I don’t sell software anymore — I make everyone else sell software better. I joined sales ops because I was ready to give up carrying a bag — but not the tempo of sales. In doing that, I’ve moved from a “hunter/gatherer” to “strategy/financial/business consultant” for the sales team. Sound interesting? I’ve laid out the skills and experiences that will help you in sales ops and what will hold you back.
What is Sales Ops anyway?
Sales ops covers all the areas that support the sales team; the exact functions differ slightly based on each company’s specific needs. At Five9, it includes deals/transaction management, compensation/commissions, sales enablement, forecasting/planning, data analysis, and sales systems (like Salesforce, commissions systems, etc.). Sales Ops partners across the company with marketing, finance, support, product development, etc. to help drive process improvements.
You need diverse skills. First, systems. You need to master your CRM/pipeline/prospecting systems like Salesforce.com. It’s a balance, though. You need to offer tools that help you and sales management analyze sales successes and shortcomings, but not over-burden reps with data entry.
And there will be no shortage of vendors telling you they’ll make your world better. When you’re inundated with vendor promises, it's your job to evaluate and implement tools that will make a massive impact.
And know Excel really well; you’ll be using it a lot.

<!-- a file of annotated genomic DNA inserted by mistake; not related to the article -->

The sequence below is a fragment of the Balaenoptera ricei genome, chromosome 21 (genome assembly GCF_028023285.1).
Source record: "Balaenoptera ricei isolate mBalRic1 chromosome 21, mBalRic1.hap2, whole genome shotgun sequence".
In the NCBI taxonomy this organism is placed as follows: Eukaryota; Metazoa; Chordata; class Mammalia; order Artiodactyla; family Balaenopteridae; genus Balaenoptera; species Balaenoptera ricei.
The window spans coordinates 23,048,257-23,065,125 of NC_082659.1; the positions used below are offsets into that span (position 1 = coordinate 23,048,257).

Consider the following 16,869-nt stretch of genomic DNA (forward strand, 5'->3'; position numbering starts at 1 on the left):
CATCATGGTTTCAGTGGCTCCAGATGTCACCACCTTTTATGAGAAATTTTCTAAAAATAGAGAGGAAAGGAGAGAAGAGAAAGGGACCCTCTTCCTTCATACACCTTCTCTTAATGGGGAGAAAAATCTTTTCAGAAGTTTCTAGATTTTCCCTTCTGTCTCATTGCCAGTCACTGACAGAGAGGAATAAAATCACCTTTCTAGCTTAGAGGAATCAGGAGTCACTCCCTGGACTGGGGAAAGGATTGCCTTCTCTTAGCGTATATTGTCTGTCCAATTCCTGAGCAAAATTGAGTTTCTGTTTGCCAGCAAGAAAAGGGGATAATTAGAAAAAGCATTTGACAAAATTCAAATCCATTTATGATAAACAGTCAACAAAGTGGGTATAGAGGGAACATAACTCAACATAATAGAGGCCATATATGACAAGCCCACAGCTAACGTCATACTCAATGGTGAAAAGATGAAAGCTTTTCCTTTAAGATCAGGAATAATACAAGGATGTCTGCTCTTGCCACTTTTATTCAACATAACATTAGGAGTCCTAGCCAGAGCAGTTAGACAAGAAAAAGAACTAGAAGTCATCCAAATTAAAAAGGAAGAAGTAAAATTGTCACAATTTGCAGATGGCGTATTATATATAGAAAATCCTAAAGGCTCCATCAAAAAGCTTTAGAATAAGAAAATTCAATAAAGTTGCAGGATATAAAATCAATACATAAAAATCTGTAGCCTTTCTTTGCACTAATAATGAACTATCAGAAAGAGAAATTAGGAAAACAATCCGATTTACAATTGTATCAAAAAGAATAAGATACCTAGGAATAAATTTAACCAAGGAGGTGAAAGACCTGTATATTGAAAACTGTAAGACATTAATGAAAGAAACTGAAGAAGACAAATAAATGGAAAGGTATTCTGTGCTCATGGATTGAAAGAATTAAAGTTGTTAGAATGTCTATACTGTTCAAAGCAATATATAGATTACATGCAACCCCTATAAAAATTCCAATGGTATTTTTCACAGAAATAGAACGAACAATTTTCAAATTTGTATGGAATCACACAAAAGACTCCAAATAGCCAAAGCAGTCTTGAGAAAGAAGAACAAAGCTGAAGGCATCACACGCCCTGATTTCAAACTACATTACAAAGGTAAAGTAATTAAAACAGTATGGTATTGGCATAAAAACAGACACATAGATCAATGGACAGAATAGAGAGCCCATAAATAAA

Your sales team will come to you with questions on contracts and pricing. You need to know when to say “yes” and, just as important, when to say “no.” Whether it’s because of mix, margin, or billing terms, you’ll have to veto deals that aren’t good for the company. You’ll also need to know your limits and when to bring in the big guns — lawyers, CFO, etc. — to craft deals that benefit both your company and the customer. Sales Ops needs to be extremely tactical one minute and strategic the next and also balance rigidity of hard and fast “rules” with creative flexibility to get deals done.
You need to be able to look at your organization, figure out what’s wrong and suggest improvements. You’ll get questions like:
- Where in the sales process are deals getting bogged down? Why?
- Are we anticipating the customer’s buying process?
- Does sales have right materials at each phase of the buying/selling process?
- How accurate are reps’/teams’/regions’ forecasts?
- Does our comp plan(s) incent the right behavior and reinforce company goals?
- How do we compare to last quarter/year — what can we learn from that?
I saved the best for last: Your ability to collaborate with your teammates may be more important than whether you can answer those questions. You’ll fail if you can’t work with partners and other departments like finance and sales to push through cross-functional initiatives.
If all this strikes a chord, a few positions make the transition to sales ops easy. In my next post, I’ll go through each one in detail.